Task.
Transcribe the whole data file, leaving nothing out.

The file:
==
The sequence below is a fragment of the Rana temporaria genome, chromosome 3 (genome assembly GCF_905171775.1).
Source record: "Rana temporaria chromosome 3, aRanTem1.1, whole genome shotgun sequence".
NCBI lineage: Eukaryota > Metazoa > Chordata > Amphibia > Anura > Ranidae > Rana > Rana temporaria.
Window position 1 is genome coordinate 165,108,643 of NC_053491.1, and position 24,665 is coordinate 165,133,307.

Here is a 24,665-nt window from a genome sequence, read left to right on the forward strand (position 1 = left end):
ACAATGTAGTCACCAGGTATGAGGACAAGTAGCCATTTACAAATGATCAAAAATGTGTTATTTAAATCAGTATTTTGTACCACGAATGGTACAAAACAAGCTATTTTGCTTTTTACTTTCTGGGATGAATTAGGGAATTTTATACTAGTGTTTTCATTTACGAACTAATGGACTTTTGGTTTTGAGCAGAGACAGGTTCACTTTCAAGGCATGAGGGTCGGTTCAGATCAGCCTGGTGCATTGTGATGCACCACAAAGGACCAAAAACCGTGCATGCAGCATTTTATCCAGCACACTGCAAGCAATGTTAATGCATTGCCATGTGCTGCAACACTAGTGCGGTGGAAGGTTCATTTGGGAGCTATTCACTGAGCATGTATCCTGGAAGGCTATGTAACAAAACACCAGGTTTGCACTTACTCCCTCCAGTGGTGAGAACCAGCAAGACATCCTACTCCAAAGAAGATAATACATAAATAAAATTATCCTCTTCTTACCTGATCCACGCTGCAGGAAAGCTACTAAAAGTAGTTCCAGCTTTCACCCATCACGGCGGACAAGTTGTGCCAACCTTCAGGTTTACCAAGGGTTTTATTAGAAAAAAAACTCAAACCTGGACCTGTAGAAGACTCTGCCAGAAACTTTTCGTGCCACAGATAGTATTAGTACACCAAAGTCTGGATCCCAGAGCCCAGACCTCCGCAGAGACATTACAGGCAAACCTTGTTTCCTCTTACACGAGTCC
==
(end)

The sequence below is a fragment of the Rana temporaria genome, chromosome 3 (genome assembly GCF_905171775.1).
Source record: "Rana temporaria chromosome 3, aRanTem1.1, whole genome shotgun sequence".
NCBI lineage: Eukaryota > Metazoa > Chordata > Amphibia > Anura > Ranidae > Rana > Rana temporaria.
Window position 1 is genome coordinate 165,108,643 of NC_053491.1, and position 24,665 is coordinate 165,133,307.

Here is a 24,665-nt window from a genome sequence, read left to right on the forward strand (position 1 = left end):
ACAATGTAGTCACCAGGTATGAGGACAAGTAGCCATTTACAAATGATCAAAAATGTGTTATTTAAATCAGTATTTTGTACCACGAATGGTACAAAACAAGCTATTTTGCTTTTTACTTTCTGGGATGAATTAGGGAATTTTATACTAGTGTTTTCATTTACGAACTAATGGACTTTTGGTTTTGAGCAGAGACAGGTTCACTTTCAAGGCATGAGGGTCGGTTCAGATCAGCCTGGTGCATTGTGATGCACCACAAAGGACCAAAAACCGTGCATGCAGCATTTTATCCAGCACACTGCAAGCAATGTTAATGCATTGCCATGTGCTGCAACACTAGTGCGGTGGAAGGTTCATTTGGGAGCTATTCACTGAGCATGTATCCTGGAAGGCTATGTAACAAAACACCAGGTTTGCACTTACTCCCTCCAGTGGTGAGAACCAGCAAGACATCCTACTCCAAAGAAGATAATACATAAATAAAATTATCCTCTTCTTACCTGATCCACGCTGCAGGAAAGCTACTAAAAGTAGTTCCAGCTTTCACCCATCACGGCGGACAAGTTGTGCCAACCTTCAGGTTTACCAAGGGTTTTATTAGAAAAAAAACTCAAACCTGGACCTGTAGAAGACTCTGCCAGAAACTTTTCGTGCCACAGATAGTATTAGTACACCAAAGTCTGGATCCCAGAGCCCAGACCTCCGCAGAGACATTACAGGCAAACCTTGTTTCCTCTTACACGAGTCC